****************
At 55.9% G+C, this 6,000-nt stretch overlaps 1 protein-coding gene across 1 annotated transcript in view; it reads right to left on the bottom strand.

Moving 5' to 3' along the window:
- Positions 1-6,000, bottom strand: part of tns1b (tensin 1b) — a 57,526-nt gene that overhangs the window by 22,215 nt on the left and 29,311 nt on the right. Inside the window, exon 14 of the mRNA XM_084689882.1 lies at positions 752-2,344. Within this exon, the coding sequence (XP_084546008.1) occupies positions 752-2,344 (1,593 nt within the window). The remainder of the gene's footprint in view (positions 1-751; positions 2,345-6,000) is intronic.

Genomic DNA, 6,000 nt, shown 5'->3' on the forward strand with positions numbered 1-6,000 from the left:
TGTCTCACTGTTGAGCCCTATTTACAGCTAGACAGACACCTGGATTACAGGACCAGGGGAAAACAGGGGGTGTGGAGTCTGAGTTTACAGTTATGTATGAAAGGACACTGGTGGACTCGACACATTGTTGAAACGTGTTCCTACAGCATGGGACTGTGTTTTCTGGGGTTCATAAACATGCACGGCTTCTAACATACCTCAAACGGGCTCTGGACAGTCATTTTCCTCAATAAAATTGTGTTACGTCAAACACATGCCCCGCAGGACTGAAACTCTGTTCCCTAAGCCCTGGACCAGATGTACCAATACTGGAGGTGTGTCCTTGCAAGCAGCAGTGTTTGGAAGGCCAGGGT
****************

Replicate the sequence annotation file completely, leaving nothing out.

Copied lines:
At 55.9% G+C, this 6,000-nt stretch overlaps 1 protein-coding gene across 1 annotated transcript in view; it reads right to left on the bottom strand.

Moving 5' to 3' along the window:
- Positions 1-6,000, bottom strand: part of tns1b (tensin 1b) — a 57,526-nt gene that overhangs the window by 22,215 nt on the left and 29,311 nt on the right. Inside the window, exon 14 of the mRNA XM_084689882.1 lies at positions 752-2,344. Within this exon, the coding sequence (XP_084546008.1) occupies positions 752-2,344 (1,593 nt within the window). The remainder of the gene's footprint in view (positions 1-751; positions 2,345-6,000) is intronic.

Genomic DNA, 6,000 nt, shown 5'->3' on the forward strand with positions numbered 1-6,000 from the left:
TGTCTCACTGTTGAGCCCTATTTACAGCTAGACAGACACCTGGATTACAGGACCAGGGGAAAACAGGGGGTGTGGAGTCTGAGTTTACAGTTATGTATGAAAGGACACTGGTGGACTCGACACATTGTTGAAACGTGTTCCTACAGCATGGGACTGTGTTTTCTGGGGTTCATAAACATGCACGGCTTCTAACATACCTCAAACGGGCTCTGGACAGTCATTTTCCTCAATAAAATTGTGTTACGTCAAACACATGCCCCGCAGGACTGAAACTCTGTTCCCTAAGCCCTGGACCAGATGTACCAATACTGGAGGTGTGTCCTTGCAAGCAGCAGTGTTTGGAAGGCCAGGGT